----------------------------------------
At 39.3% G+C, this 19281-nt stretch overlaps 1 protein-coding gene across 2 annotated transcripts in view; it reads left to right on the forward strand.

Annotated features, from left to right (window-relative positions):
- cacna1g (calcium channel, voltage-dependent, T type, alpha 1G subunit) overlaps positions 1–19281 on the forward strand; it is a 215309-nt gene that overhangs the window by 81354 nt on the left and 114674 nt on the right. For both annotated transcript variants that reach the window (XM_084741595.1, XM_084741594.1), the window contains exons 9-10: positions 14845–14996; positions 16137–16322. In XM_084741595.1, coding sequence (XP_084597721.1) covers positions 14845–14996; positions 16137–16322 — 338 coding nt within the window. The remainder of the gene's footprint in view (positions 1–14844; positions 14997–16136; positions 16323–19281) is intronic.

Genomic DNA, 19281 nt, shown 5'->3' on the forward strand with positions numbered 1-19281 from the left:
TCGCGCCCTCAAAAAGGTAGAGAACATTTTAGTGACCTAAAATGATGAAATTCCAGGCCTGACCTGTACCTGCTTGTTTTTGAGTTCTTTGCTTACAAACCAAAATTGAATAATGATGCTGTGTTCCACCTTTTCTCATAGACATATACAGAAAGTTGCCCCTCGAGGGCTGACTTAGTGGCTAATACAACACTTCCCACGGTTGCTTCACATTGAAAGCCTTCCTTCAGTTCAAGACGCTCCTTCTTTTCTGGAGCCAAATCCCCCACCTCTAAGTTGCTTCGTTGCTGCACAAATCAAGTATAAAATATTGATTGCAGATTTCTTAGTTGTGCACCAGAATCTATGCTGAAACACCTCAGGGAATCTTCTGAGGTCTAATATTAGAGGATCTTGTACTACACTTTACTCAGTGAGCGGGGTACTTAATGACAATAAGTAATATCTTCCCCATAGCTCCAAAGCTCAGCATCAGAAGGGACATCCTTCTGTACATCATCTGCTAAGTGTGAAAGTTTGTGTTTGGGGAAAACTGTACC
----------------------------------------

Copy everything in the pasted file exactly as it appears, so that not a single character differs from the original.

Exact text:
At 39.3% G+C, this 19281-nt stretch overlaps 1 protein-coding gene across 2 annotated transcripts in view; it reads left to right on the forward strand.

Annotated features, from left to right (window-relative positions):
- cacna1g (calcium channel, voltage-dependent, T type, alpha 1G subunit) overlaps positions 1–19281 on the forward strand; it is a 215309-nt gene that overhangs the window by 81354 nt on the left and 114674 nt on the right. For both annotated transcript variants that reach the window (XM_084741595.1, XM_084741594.1), the window contains exons 9-10: positions 14845–14996; positions 16137–16322. In XM_084741595.1, coding sequence (XP_084597721.1) covers positions 14845–14996; positions 16137–16322 — 338 coding nt within the window. The remainder of the gene's footprint in view (positions 1–14844; positions 14997–16136; positions 16323–19281) is intronic.

Genomic DNA, 19281 nt, shown 5'->3' on the forward strand with positions numbered 1-19281 from the left:
TCGCGCCCTCAAAAAGGTAGAGAACATTTTAGTGACCTAAAATGATGAAATTCCAGGCCTGACCTGTACCTGCTTGTTTTTGAGTTCTTTGCTTACAAACCAAAATTGAATAATGATGCTGTGTTCCACCTTTTCTCATAGACATATACAGAAAGTTGCCCCTCGAGGGCTGACTTAGTGGCTAATACAACACTTCCCACGGTTGCTTCACATTGAAAGCCTTCCTTCAGTTCAAGACGCTCCTTCTTTTCTGGAGCCAAATCCCCCACCTCTAAGTTGCTTCGTTGCTGCACAAATCAAGTATAAAATATTGATTGCAGATTTCTTAGTTGTGCACCAGAATCTATGCTGAAACACCTCAGGGAATCTTCTGAGGTCTAATATTAGAGGATCTTGTACTACACTTTACTCAGTGAGCGGGGTACTTAATGACAATAAGTAATATCTTCCCCATAGCTCCAAAGCTCAGCATCAGAAGGGACATCCTTCTGTACATCATCTGCTAAGTGTGAAAGTTTGTGTTTGGGGAAAACTGTACC